Stay with us. Because you'll be pissed in a second, but...trading Steve Nash was a good thing. Yes, we remember Nash dropping 39 on the Mavericks in Game 6 of the Western Conference Semifinals. We remember the three he hit with 5.9 seconds left, which sent the game to overtime, which sent the Mavericks home for the summer. But to paraphrase Senator John McCain (another Arizonan, and only a coincidence that he's included here), sometimes you must think of a cause greater than your own. Nash changed the NBA in 2005. Scoring across the league was up because of that little Canadian. Suddenly, Indiana, Boston--every team with a fast point guard, and even some without (that's you, Jamal Tinsley, you chubby)--wanted in on the Suns secret, which was no secret at all: Fast break points still win games. True, in San Antonio, defense still wins championships. But soon, an NBA team will run like the Suns and defend like the Spurs and pro basketball will be, from season's start to season's end, watchable again. And we'll have Steve Nash to thank for it.

Readers' Pick
University of Texas wins the Rose Bowl
Sincere apologies to those--you whack-jobs know who you are--who read the header and revved up your testosterone in anticipation of some freaky trifecta featuring Jessica Simpson/Amber Campisi/Laura Miller. (Lonely, lustful and longing for lost admiration, they met eyes at a shiny new homeless shelter...) Trust us, when that happens we'll be on top of it. Sorta. This award instead goes to the legendary Cowboys "triplets" of the '90s. Since they're responsible for 63,201 combined yards, 414 touchdowns and almost every big play that led the Cowboys to three Super Bowls in four years, it would have been criminal to induct them into the Ring of Honor separately. Did Aikman's pinpoint passing soften defenses and open holes for Emmitt? Or was it Emmitt's consistency on the ground that allowed Irvin the luxury of man-to-man coverage? Now that they have their proper place in Cowboys' lore, the debates can go to NFL's highest court: the Pro Football Hall of Fame.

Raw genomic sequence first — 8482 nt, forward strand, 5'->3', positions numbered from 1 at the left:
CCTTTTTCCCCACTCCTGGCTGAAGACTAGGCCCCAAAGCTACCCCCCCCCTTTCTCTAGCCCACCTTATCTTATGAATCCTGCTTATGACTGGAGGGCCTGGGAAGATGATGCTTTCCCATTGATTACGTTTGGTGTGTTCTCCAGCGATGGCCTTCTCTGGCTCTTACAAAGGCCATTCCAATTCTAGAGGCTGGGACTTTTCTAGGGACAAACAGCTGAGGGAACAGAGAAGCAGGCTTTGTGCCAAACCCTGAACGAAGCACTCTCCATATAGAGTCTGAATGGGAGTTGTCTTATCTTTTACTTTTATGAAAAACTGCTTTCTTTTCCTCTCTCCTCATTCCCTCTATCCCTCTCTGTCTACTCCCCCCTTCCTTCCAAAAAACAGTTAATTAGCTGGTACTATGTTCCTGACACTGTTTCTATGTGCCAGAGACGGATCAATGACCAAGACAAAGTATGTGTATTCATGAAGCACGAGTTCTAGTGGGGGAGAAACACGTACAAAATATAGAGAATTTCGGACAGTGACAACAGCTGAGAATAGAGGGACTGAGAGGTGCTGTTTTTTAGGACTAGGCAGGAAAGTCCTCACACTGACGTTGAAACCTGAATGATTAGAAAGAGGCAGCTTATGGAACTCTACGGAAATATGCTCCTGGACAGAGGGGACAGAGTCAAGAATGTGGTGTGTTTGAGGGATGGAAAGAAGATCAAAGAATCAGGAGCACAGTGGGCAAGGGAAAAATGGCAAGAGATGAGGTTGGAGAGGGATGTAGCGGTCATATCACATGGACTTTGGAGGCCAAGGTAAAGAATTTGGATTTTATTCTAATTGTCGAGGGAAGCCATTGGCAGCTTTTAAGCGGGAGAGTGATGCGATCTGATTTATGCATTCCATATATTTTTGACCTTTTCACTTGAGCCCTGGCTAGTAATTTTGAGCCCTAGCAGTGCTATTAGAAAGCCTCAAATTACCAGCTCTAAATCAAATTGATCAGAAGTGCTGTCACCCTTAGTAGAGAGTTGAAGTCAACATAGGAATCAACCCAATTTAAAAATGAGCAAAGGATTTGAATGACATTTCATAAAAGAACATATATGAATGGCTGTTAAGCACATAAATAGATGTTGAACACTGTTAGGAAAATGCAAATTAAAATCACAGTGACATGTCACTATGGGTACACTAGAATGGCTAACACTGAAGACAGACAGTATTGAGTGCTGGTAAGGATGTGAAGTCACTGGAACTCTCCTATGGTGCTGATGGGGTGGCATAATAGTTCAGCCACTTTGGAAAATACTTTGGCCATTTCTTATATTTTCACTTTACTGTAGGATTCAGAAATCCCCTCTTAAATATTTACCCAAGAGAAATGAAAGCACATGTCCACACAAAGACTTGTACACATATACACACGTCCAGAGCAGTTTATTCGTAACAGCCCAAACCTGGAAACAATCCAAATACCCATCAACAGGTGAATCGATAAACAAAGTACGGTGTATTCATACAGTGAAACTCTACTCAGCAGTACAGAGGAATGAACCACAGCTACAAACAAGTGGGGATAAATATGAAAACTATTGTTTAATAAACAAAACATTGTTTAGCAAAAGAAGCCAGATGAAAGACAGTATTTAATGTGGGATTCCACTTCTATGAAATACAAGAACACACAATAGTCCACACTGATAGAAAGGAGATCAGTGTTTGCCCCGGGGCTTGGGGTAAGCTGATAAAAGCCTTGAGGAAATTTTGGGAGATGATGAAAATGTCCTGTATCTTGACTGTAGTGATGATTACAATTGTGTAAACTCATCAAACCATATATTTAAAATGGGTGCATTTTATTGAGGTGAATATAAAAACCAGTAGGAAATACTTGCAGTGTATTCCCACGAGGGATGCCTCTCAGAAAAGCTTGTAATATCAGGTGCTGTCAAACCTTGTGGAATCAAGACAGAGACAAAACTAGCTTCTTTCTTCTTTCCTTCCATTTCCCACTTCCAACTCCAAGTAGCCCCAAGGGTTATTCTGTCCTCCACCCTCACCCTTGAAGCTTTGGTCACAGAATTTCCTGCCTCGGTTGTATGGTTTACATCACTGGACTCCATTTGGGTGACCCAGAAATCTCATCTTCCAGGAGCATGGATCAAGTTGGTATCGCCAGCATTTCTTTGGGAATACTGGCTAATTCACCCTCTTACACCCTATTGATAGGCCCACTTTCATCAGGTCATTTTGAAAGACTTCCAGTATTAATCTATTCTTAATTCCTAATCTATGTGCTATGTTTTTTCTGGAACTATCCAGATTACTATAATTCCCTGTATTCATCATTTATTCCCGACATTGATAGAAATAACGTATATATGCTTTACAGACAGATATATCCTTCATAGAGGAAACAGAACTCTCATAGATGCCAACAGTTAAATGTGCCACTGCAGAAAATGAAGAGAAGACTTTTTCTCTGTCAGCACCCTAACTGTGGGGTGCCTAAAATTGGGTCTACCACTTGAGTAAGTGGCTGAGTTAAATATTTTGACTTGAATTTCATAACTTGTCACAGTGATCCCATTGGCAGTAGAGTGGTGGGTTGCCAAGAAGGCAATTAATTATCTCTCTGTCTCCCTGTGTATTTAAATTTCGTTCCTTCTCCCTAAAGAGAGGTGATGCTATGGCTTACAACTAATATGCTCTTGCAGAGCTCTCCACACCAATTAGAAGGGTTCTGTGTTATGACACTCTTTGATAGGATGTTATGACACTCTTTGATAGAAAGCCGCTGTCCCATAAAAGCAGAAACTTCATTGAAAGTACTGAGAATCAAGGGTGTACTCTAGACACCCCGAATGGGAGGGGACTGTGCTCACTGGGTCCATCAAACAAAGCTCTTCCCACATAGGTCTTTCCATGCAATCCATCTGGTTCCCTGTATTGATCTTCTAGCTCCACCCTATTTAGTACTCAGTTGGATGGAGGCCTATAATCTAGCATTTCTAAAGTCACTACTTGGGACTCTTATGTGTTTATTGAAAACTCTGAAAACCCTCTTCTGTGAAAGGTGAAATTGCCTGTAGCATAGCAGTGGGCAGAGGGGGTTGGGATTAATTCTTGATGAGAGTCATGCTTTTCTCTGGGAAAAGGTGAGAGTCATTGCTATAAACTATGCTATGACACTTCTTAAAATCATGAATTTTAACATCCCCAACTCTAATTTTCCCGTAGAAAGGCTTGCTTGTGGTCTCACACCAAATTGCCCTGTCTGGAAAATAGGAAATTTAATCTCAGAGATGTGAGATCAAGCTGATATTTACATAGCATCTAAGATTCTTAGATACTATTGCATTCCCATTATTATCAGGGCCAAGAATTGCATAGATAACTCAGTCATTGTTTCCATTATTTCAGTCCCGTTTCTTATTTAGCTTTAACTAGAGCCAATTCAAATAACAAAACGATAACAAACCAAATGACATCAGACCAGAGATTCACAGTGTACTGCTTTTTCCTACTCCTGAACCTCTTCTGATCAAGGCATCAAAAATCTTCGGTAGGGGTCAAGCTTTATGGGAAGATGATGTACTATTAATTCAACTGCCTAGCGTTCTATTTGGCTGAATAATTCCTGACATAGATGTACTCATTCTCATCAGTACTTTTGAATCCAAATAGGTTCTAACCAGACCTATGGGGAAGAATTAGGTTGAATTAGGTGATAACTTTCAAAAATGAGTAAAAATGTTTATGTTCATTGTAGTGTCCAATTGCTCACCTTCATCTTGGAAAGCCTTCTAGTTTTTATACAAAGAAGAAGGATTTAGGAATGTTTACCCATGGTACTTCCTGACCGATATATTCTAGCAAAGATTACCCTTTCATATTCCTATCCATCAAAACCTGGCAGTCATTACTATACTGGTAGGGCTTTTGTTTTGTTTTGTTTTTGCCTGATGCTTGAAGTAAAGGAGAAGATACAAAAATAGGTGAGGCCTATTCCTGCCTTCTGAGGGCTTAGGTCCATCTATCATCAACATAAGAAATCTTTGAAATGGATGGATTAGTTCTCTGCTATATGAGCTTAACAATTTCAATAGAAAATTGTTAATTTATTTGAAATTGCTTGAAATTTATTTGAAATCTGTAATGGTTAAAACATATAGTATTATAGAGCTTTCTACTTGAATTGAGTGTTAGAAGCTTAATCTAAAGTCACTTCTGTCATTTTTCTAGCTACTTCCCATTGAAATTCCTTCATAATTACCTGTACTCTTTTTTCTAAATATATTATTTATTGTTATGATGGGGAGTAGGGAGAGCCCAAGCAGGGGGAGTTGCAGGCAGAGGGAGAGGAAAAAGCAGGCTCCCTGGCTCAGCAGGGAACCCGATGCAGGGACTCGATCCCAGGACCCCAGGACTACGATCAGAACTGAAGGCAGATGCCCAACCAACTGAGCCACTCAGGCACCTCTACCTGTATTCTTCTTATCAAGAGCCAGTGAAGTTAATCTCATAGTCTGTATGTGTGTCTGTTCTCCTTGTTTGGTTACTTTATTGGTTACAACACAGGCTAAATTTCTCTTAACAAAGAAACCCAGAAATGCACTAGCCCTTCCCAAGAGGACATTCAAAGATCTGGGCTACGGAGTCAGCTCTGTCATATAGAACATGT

Jay Novacek, RIP. Finally. In the eight looong years since the authentic cowboy Cowboy retired to his ranch in Nebraska, fans faithfully invoked his name while grousing about the lack of a legit tight end. After all, who could forget the laughable lineage of Eric Bjornson, Tyji Armstrong, David LaFleur, Hayward Clay, Jackie Harris, Mike Lucky, Tony McGee and Dan Campbell? Enter Jason Witten. Exit the search. In his second season, Witten was Dallas' best and most reliable player, compiling the greatest year ever for a Cowboys tight end with 87 catches, 980 yards, six touchdowns and the team's first Pro Bowl representative at the position since you-know-who. Imagine if Witten would have had a decent quarterback. Speaking of, can we now get around to finding the next Troy Aikman?

Readers' Pick
Julius Jones